Scientist looking at DNA

New Data Suggest Over-representation of Young Females in 108 Talc-Exposed Mesothelioma Cases Reported by Drs. Moline and Kradin – A Data Compilation

For talc/asbestos litigation, a notable development in 2020 was the publication of two case series articles involving a total of 108 persons who developed mesothelioma.  The authors concluded that all 108 persons could be characterized as having exposure to asbestos only through cosmetic talcum powder. The authors include Dr.  Jacqueline Moline and Dr. Richard Kradin, both of whom are frequent expert witnesses in talc/asbestos litigation, often retained by lawyers for plaintiffs.  Moline et al reported selected data for 33 cases and Kradin et al reported selected data for 75 cases. Dr. Moline is the first listed author on Moline 2020, and Dr. Kradin is the senior listed author on Emory 2020.

Among other things, the two papers are notable for the reported data regarding age at cancer onset and sex. We compiled and analyzed the reported data for all 108 persons (Download your copy at the bottom of this post). The data on age of mesothelioma onset shows notable numbers of cases with early onset cancers. Specifically, age at mesothelioma diagnosis was 14-19 for 1 case (1%), 20-29 for 4 cases (4%), 30-39 for 9 cases (8%), 40-49 for 12 cases (11%), and 50-59 for 19 cases (17.5%), resulting in a total of 45 (41.6%) of the mesotheliomas manifesting in persons age 59 or under. Overall average age at diagnosis was 61.1.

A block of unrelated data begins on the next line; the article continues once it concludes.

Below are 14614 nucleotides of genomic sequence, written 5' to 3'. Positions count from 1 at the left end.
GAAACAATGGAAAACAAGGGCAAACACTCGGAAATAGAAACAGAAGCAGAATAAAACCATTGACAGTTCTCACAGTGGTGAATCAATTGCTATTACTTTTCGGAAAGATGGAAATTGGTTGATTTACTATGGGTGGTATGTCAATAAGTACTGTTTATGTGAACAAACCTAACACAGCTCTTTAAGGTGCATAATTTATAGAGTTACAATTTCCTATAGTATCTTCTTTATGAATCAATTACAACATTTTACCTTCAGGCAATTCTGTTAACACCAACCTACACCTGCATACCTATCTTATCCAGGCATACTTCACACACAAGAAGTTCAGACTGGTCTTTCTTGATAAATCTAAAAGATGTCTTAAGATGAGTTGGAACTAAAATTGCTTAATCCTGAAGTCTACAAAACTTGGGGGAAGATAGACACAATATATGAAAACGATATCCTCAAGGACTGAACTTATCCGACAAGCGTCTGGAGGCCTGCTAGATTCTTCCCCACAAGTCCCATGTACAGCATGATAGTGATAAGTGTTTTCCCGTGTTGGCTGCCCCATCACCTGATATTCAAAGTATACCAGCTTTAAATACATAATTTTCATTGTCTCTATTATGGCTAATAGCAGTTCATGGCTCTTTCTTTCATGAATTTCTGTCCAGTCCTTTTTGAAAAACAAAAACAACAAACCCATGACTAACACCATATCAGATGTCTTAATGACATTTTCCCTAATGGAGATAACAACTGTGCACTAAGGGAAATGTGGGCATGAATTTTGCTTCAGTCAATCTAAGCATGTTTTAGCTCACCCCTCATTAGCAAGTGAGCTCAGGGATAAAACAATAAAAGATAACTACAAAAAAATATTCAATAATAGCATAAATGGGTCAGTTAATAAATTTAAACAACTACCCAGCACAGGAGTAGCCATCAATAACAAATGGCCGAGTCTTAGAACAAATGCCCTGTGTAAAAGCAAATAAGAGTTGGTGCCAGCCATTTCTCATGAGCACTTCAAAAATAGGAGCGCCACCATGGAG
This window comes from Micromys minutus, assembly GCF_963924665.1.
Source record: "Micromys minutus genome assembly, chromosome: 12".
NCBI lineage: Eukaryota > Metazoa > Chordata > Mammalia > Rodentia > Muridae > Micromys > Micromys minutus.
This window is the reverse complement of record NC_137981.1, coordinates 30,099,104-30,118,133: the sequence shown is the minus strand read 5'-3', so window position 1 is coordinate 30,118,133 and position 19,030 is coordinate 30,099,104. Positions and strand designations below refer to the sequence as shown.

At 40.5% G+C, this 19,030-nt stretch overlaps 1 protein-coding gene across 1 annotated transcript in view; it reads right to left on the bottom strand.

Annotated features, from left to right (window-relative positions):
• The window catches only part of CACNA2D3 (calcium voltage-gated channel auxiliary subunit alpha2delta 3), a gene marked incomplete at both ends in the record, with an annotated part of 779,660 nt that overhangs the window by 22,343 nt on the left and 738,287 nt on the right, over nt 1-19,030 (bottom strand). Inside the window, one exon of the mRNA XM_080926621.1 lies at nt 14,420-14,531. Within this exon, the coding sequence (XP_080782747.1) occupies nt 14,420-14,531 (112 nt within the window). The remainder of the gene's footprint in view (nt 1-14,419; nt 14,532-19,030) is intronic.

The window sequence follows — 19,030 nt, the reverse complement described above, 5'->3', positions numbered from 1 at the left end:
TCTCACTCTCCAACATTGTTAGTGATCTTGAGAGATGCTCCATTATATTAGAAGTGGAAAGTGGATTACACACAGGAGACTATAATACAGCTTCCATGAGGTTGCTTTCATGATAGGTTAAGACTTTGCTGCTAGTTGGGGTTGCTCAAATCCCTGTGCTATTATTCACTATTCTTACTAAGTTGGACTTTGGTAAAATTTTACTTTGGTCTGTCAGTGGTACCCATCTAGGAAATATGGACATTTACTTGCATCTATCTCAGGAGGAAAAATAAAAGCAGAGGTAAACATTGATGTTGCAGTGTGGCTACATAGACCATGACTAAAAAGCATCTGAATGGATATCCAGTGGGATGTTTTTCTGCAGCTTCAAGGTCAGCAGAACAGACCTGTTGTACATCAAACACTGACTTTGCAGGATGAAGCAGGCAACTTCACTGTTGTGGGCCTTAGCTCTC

The female to male ratios are similar for the groups at or under 59 (38/7 =5.4) and over 59 (53/10=5.3). Overall female to male count was 91/17, a ratio notably different than ratios reported in studies of persons who developed mesothelioma after occupational exposures to asbestos. We prepared two tables — below — to present the sex and age of onset data for all 108 persons.  Table A presents the reported histology data stratified by the age at onset.  Table B more broadly compiles the data for all 108 persons. Preparing the tables was facilitated by the fact that both Moline 2020 and Emory 2020 included a summary table (Table 1 in each article) with similar formats and information. However, there were some differences in their tables. Specifically, Table 1 of Moline (but not Emory) reported some information about “occupation” and “talcum powder brand,” while Emory (but not Moline) reported “estimated years of latency.”  To group like data together, we moved Moline’s unique data on “occupation” and “talcum powder brand” to the far right-hand side of the table (columns 10 and 11). We omitted some footnote like symbols. We added column 1 to assign an overall series number to each case. The adjacent column 2 shows the case number assigned to each case in the original articles. To distinguish the case numbers between the two articles, “M” is included in column 2 for the 33 cases reported in Moline 2020, and no initial is used for the 75 cases reported in Emory 2020.


Download a copy of the tables we have compiled and analyzed of the reported data for all 108 persons.

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